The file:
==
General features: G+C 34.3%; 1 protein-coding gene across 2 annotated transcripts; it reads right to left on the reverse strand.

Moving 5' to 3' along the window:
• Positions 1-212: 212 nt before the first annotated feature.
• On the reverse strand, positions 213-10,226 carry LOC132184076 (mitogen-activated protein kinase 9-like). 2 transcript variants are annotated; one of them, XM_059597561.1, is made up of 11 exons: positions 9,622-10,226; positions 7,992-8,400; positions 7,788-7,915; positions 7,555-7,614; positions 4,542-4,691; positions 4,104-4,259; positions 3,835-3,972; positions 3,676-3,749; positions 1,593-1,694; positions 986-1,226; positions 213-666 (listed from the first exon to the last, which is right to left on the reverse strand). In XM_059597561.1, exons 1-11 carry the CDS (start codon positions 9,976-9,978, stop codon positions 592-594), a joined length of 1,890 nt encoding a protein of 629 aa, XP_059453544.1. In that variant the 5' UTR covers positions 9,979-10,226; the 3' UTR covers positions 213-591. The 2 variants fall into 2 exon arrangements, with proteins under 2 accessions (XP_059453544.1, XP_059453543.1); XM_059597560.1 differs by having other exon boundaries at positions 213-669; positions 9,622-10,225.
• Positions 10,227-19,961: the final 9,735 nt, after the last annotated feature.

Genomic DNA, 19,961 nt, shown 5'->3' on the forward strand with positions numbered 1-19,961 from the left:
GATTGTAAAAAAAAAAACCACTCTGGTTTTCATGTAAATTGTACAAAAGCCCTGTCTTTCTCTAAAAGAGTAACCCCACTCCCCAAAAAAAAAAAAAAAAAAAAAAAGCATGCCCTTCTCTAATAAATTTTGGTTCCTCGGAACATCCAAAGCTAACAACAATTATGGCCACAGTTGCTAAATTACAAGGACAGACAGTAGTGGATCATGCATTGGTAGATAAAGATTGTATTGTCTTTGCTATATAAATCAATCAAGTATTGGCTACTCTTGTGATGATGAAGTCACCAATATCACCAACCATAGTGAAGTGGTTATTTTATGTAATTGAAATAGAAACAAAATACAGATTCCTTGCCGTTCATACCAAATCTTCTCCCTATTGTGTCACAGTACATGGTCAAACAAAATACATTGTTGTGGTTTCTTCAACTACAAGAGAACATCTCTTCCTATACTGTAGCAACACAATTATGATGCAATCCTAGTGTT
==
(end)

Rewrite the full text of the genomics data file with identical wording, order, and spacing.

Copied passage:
General features: G+C 34.3%; 1 protein-coding gene across 2 annotated transcripts; it reads right to left on the reverse strand.

Moving 5' to 3' along the window:
• Positions 1-212: 212 nt before the first annotated feature.
• On the reverse strand, positions 213-10,226 carry LOC132184076 (mitogen-activated protein kinase 9-like). 2 transcript variants are annotated; one of them, XM_059597561.1, is made up of 11 exons: positions 9,622-10,226; positions 7,992-8,400; positions 7,788-7,915; positions 7,555-7,614; positions 4,542-4,691; positions 4,104-4,259; positions 3,835-3,972; positions 3,676-3,749; positions 1,593-1,694; positions 986-1,226; positions 213-666 (listed from the first exon to the last, which is right to left on the reverse strand). In XM_059597561.1, exons 1-11 carry the CDS (start codon positions 9,976-9,978, stop codon positions 592-594), a joined length of 1,890 nt encoding a protein of 629 aa, XP_059453544.1. In that variant the 5' UTR covers positions 9,979-10,226; the 3' UTR covers positions 213-591. The 2 variants fall into 2 exon arrangements, with proteins under 2 accessions (XP_059453544.1, XP_059453543.1); XM_059597560.1 differs by having other exon boundaries at positions 213-669; positions 9,622-10,225.
• Positions 10,227-19,961: the final 9,735 nt, after the last annotated feature.

Genomic DNA, 19,961 nt, shown 5'->3' on the forward strand with positions numbered 1-19,961 from the left:
GATTGTAAAAAAAAAAACCACTCTGGTTTTCATGTAAATTGTACAAAAGCCCTGTCTTTCTCTAAAAGAGTAACCCCACTCCCCAAAAAAAAAAAAAAAAAAAAAAAGCATGCCCTTCTCTAATAAATTTTGGTTCCTCGGAACATCCAAAGCTAACAACAATTATGGCCACAGTTGCTAAATTACAAGGACAGACAGTAGTGGATCATGCATTGGTAGATAAAGATTGTATTGTCTTTGCTATATAAATCAATCAAGTATTGGCTACTCTTGTGATGATGAAGTCACCAATATCACCAACCATAGTGAAGTGGTTATTTTATGTAATTGAAATAGAAACAAAATACAGATTCCTTGCCGTTCATACCAAATCTTCTCCCTATTGTGTCACAGTACATGGTCAAACAAAATACATTGTTGTGGTTTCTTCAACTACAAGAGAACATCTCTTCCTATACTGTAGCAACACAATTATGATGCAATCCTAGTGTT